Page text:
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Power Tunes Playback
Pages: 1, 2

A Few Digitizing Comments

One thing that I noticed at the wedding reception was that the MP3s sounded good over the PA system. Real good. So I'm thinking that they probably weren't ripped at 128 kbps.

Personally, I encode everything at 192 kbps, and it stands to reason that you might want to also if you're thinking about going into the music for hire business.

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Set the encoding quality in the iTunes preferences panel. You might also want to go to the Advanced preferences and check the box, "Keep iTunes Music folder organized." This will make it easy to find your MP3s on your hard drive for creating playlists in other DJ applications.

If you have Ogg Vorbis files that you want to add to your DJ playlist, you can do so with a couple of minor adjustments. First, I recommend that you download the OggVorbis.component from the QuickTime Components Project. I've tested this component with QT 6.1.1, and it works great. Add the component to your QuickTime Library (System/Library/QuickTime), then launch the QT Player. (You might have to change the permissions for the QuickTime folder before you're allowed to drag in the component file.) Now you can play Ogg Vorbis tunes in QuickTime, which also means that if you have the Pro version, you can export to MPEG-4 audio. Both iTunes and Tactile12000 can play MPEG-4s. You're in business!

If you want to work strictly in the Ogg Vorbis format because it is an "open, patent-free, professional audio encoding and streaming technology with all the benefits of Open Source," then there are a number of players that work on Mac OS X. You can certainly rig a decent DJ setup using some of this software and a little ingenuity. If you use the QuickTime Ogg component, it also allows you to export other formats to .ogg.

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Not only will the Ogg Vorbis QuickTime component allow you to play .ogg files, you can rip to that format too.

The whole idea here, whether it be Ogg Vorbis, MP3, MPEG-4, or another compressed format, is the ability to build vast music libraries on a laptop instead of carting around hundreds of CDs. Once the files are in the computer, it is so much easier to search for them, build playlists, and adjust your program on the fly.

You could also spend lots of money doing this. The options I'm presenting here are either free or very low cost. If you're a serious audiophile, then this may seem like child's play to you. But if you're a music lover with a sizable collection and a laptop, you might be able to help out at the next big family party.

Speaking of the event itself, don't forget to sound check your setup before the show starts. If you're using iTunes, work with its built in equalizer to get "just the right sound" for the room. Have a helper stand in different spots and signal to you while you adjust the EQ and volume. Make sure you check the bass setting from the back of the room where it will probably be the easiest to discern.

Related Reading

iPhoto 2: The Missing Manual
By David Pogue, Joseph Schorr, Derrick Story

A handy piece of hardware for this type of work is the Griffin PowerMate multimedia controller. The PowerMate provides you with a nice big metal knob for volume control instead of using a mouse, or even worse, the trackpad.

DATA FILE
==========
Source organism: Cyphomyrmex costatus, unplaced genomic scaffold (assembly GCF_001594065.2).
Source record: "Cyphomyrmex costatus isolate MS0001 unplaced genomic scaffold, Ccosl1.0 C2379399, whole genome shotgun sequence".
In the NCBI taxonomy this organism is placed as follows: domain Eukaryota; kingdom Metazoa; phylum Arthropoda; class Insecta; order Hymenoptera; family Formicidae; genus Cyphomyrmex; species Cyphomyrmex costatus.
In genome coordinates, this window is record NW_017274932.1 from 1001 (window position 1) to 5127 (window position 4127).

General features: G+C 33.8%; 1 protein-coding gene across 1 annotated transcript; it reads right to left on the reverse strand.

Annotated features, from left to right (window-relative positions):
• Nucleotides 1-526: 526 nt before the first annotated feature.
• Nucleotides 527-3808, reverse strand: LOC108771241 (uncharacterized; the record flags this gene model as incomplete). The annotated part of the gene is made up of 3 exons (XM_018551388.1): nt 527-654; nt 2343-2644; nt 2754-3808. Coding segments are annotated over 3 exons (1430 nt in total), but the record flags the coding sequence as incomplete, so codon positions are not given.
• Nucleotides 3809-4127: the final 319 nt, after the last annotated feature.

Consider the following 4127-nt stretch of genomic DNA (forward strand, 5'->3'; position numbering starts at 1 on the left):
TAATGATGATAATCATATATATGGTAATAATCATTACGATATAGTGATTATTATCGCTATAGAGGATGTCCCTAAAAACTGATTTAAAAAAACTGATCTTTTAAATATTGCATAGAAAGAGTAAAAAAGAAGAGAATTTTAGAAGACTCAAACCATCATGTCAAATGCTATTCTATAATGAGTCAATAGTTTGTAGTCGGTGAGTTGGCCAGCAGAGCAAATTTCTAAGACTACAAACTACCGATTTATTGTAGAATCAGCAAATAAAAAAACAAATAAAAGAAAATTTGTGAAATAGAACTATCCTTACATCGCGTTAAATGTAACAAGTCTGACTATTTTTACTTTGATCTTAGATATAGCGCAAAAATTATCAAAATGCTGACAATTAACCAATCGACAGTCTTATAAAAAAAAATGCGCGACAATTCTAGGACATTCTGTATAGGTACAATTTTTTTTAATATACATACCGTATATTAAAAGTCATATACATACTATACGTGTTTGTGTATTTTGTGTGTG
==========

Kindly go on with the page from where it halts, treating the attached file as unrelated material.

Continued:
For events on a smaller scale, such as patio parties and hotel room beer bashes, take a look at the Sony SRS-T77 Folding Travel Speakers that are available at the Apple Store for $79 US. These little guys put out 4 watts of power with a frequency response of 100-20,000Hz. Yet the whole unit weights less than 13 ounces. The sound is great, and the gun metal gray and black design goes perfectly with a TiBook. I used them at my last user group demo with 75 people in the room. The music reached the back of the room no problem. After the session, I got more questions about the speakers than the talk itself.

Don't be tempted by the less expensive SRS-T55s. They don't sound nearly as good. Stick with the SRS-T77s, bring an extra set of AA batteries, and with your OS X laptop you can power a party just about anywhere.

Final Thoughts

Until just a few days ago, I'd never realized that a 1"-thick PowerBook could replace the DJ's entire cart full of CDs and other paraphernalia. DJs can now travel light and apply the power of Mac OS X to their performances. I've only scratched the surface of this particular vinyl subject, just enough to set your mind spinning. Let's crossfade this conversation into the TalkBacks below.


Going back to the iPod for a minute... I've come to appreciate this little device even more when I travel long distances, such as the flight to and from New Jersey for this last wedding. Seems like it never runs out of juice, I always have music with me plus a couple Audible books to fall back on, and it even becomes my timekeeper with its big illuminated clock face that's easy to read in all conditions. It's 6 hours flight time coming home in a headwind from the East Coast, so my Powerbook battery tends to crap out during the home stretch. That's when I discovered that Pong can actually be a lot of fun, even with a thumbwheel. I'm pathetic though: my highest score on the last trip was a dismal 136. I'm blaming it on air turbulence.

Derrick Story is the author of The Photoshop CS4 Companion for Photographers, The Digital Photography Companion, and Digital Photography Hacks, and coauthor of iPhoto: The Missing Manual, with David Pogue. You can follow him on Twitter or visit

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